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Question Regarding Homework Assignment 2.1 #30

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Zeya Chen:
30) Find the value of y0 for which the solution of the initial value problem
$$y′−y=1+3\sin(t)\qquad y(0)=y_0$$
remains finite as $t\to \infty$.

It's clearly to see that the integrating factor is $e^{-t}$.        OK. V.I.

Then $y(t) = e^{t}\int e^{-t } \bigl(1 + 3\sin(t)\bigr)\,dt + ce^t$,                      I fixed it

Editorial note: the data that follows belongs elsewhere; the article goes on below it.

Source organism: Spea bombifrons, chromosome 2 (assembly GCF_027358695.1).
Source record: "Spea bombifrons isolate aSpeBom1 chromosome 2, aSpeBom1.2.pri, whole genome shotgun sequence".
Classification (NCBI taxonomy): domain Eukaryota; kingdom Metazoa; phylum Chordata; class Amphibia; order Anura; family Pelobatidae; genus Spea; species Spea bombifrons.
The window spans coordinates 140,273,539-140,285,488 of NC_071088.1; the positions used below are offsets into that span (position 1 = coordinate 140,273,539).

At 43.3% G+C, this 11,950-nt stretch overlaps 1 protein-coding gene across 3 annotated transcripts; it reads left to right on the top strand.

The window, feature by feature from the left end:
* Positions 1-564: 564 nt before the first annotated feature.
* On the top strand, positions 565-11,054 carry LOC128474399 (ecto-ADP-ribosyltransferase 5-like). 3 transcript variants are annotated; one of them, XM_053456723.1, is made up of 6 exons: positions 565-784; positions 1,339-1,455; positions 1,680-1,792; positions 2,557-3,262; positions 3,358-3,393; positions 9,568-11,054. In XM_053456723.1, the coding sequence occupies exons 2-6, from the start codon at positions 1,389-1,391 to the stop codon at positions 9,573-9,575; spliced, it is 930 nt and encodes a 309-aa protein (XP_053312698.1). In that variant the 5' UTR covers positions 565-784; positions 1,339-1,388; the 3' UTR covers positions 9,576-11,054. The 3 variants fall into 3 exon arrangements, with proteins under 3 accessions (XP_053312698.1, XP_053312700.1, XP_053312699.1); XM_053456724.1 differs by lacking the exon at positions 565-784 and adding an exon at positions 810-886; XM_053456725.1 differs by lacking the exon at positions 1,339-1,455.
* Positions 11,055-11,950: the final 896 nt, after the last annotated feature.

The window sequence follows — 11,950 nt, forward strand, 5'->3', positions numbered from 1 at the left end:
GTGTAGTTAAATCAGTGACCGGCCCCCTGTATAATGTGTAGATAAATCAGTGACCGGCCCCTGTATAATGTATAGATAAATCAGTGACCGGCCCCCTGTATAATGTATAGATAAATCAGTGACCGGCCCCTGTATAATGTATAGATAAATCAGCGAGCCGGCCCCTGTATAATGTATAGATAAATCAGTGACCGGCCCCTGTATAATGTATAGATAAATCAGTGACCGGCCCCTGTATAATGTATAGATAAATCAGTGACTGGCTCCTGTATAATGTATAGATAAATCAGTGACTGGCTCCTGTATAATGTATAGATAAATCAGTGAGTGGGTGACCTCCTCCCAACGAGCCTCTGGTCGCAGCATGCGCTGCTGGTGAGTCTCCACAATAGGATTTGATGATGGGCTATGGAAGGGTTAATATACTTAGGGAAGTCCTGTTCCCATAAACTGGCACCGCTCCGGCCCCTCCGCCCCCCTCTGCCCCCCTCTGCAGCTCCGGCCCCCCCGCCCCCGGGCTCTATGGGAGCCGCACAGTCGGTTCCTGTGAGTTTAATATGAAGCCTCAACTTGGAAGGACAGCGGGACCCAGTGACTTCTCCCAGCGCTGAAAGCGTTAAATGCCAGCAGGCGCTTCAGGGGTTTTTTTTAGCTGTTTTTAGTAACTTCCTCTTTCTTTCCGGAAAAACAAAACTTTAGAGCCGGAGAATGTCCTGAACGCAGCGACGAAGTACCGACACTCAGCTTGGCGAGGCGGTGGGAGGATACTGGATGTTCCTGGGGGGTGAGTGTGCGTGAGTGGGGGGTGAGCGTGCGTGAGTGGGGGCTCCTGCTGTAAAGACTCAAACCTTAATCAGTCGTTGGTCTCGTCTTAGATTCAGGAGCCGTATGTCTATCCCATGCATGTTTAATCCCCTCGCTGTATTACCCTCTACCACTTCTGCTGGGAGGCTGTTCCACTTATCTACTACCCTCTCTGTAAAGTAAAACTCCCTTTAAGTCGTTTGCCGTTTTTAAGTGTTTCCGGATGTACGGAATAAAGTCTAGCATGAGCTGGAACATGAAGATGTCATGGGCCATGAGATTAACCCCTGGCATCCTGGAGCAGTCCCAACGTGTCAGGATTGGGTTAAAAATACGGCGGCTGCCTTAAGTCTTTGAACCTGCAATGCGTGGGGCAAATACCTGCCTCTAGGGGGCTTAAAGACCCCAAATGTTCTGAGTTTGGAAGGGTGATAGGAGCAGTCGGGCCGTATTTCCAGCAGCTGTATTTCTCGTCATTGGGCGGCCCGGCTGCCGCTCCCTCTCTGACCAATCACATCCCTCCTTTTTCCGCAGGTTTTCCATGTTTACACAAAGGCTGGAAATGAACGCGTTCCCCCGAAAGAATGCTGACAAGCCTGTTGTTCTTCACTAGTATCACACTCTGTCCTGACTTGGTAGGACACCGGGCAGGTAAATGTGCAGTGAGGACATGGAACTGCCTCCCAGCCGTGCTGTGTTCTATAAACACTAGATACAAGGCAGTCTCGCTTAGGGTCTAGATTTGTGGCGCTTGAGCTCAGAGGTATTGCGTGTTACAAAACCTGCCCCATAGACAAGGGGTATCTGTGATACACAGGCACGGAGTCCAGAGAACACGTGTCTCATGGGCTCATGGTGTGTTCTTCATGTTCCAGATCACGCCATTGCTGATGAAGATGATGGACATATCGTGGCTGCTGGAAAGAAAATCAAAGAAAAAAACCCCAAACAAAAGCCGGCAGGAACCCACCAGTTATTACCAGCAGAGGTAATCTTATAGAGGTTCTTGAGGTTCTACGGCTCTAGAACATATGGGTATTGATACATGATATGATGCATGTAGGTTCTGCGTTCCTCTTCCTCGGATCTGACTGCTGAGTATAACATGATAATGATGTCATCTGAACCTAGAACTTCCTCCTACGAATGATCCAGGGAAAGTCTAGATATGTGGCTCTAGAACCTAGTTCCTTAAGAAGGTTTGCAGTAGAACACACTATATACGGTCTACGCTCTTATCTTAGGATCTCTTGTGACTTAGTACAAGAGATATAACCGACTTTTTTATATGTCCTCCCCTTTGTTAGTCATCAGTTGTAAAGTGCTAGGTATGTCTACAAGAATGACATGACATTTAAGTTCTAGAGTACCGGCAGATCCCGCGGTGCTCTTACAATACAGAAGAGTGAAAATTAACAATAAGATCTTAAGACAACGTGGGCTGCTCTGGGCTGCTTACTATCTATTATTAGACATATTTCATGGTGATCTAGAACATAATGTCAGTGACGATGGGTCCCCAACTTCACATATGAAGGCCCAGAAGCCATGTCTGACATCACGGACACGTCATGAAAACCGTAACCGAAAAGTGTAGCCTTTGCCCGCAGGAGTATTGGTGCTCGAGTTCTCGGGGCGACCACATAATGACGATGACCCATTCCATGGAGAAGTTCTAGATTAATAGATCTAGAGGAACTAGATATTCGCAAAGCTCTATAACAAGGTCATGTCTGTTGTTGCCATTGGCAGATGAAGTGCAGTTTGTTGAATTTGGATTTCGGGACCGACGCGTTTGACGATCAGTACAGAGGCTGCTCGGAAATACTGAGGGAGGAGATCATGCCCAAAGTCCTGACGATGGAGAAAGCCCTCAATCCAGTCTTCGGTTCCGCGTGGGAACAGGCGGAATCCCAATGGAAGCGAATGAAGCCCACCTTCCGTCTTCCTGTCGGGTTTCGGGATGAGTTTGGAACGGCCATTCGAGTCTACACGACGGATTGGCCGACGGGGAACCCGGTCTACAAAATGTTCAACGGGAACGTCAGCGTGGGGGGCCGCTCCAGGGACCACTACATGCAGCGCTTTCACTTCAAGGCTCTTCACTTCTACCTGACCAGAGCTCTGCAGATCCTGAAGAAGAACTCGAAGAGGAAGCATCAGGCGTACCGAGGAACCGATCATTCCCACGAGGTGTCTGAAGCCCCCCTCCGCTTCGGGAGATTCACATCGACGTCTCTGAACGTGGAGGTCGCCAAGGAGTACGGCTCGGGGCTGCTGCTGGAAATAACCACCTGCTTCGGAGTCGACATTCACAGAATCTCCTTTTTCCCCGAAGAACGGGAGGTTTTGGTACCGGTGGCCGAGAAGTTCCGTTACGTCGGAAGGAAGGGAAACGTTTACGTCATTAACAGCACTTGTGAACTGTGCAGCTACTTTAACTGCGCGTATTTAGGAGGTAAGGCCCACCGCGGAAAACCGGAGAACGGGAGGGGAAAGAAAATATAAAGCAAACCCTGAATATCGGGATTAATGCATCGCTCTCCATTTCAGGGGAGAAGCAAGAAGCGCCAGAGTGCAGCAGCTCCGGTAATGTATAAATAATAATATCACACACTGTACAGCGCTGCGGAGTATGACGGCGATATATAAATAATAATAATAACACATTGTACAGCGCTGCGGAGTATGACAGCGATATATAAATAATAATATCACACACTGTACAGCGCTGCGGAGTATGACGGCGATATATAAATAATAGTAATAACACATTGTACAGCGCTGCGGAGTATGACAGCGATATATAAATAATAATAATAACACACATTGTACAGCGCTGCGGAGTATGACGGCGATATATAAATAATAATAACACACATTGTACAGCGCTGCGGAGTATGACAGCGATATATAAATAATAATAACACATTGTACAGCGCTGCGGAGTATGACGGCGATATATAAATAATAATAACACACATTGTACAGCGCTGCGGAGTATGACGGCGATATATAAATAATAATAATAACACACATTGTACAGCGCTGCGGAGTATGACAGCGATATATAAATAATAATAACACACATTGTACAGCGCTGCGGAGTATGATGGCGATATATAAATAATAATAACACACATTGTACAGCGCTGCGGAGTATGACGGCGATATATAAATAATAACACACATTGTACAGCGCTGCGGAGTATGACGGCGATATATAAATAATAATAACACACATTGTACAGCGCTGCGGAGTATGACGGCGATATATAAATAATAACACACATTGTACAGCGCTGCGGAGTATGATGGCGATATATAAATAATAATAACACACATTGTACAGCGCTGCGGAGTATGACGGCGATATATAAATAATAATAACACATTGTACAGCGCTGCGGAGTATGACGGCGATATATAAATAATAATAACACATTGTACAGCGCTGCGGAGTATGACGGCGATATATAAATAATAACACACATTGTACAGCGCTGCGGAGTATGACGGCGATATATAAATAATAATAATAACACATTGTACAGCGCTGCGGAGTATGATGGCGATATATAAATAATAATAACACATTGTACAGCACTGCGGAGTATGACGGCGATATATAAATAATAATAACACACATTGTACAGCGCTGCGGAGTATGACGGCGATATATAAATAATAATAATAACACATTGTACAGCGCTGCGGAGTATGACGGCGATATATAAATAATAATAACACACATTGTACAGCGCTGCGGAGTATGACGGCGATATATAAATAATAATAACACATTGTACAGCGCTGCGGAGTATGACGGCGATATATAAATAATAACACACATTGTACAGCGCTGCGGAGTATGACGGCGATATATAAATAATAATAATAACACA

which can be easily solved as implies
$$y(t) = - 1 - \frac{3}{2}\bigl(\sin(t) + \cos(t)\bigr) + ce^t$$
But how can we interpret the term "remains finite as $t\to \infty$" into algebraic language  for solving this initial value problem?

Victor Ivrii:
What should be $c$ in order to $y(t)$ be bounded as $t\to +\infty$? In this case $y(0)=?$

Zeya Chen:

c have to be zero since et is an positive increasing function of t.

Victor Ivrii:
Please look how I modified your post. This is how mathematics should be typed. Also it is not important that $e^t$ is increasing but that it is unbounded as $t\to \infty$.